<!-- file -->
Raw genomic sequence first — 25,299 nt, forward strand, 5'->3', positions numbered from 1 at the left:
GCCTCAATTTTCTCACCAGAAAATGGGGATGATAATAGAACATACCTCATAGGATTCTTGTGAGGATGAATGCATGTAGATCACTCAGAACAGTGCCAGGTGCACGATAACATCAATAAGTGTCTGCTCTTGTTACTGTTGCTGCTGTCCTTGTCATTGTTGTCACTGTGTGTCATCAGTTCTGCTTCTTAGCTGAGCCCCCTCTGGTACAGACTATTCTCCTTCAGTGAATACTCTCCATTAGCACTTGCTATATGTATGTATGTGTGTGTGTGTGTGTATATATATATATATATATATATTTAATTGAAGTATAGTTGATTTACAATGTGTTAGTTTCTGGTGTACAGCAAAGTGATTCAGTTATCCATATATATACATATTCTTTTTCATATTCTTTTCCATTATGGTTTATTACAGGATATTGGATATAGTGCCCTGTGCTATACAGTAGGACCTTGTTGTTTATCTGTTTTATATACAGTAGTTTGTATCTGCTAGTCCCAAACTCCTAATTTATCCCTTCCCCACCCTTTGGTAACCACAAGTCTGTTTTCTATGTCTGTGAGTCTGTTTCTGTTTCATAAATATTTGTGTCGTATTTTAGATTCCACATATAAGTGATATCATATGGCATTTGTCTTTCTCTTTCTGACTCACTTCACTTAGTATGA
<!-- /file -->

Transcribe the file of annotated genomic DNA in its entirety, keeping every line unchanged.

Raw genomic sequence first — 25,299 nt, forward strand, 5'->3', positions numbered from 1 at the left:
GCCTCAATTTTCTCACCAGAAAATGGGGATGATAATAGAACATACCTCATAGGATTCTTGTGAGGATGAATGCATGTAGATCACTCAGAACAGTGCCAGGTGCACGATAACATCAATAAGTGTCTGCTCTTGTTACTGTTGCTGCTGTCCTTGTCATTGTTGTCACTGTGTGTCATCAGTTCTGCTTCTTAGCTGAGCCCCCTCTGGTACAGACTATTCTCCTTCAGTGAATACTCTCCATTAGCACTTGCTATATGTATGTATGTGTGTGTGTGTGTGTATATATATATATATATATATATTTAATTGAAGTATAGTTGATTTACAATGTGTTAGTTTCTGGTGTACAGCAAAGTGATTCAGTTATCCATATATATACATATTCTTTTTCATATTCTTTTCCATTATGGTTTATTACAGGATATTGGATATAGTGCCCTGTGCTATACAGTAGGACCTTGTTGTTTATCTGTTTTATATACAGTAGTTTGTATCTGCTAGTCCCAAACTCCTAATTTATCCCTTCCCCACCCTTTGGTAACCACAAGTCTGTTTTCTATGTCTGTGAGTCTGTTTCTGTTTCATAAATATTTGTGTCGTATTTTAGATTCCACATATAAGTGATATCATATGGCATTTGTCTTTCTCTTTCTGACTCACTTCACTTAGTATGA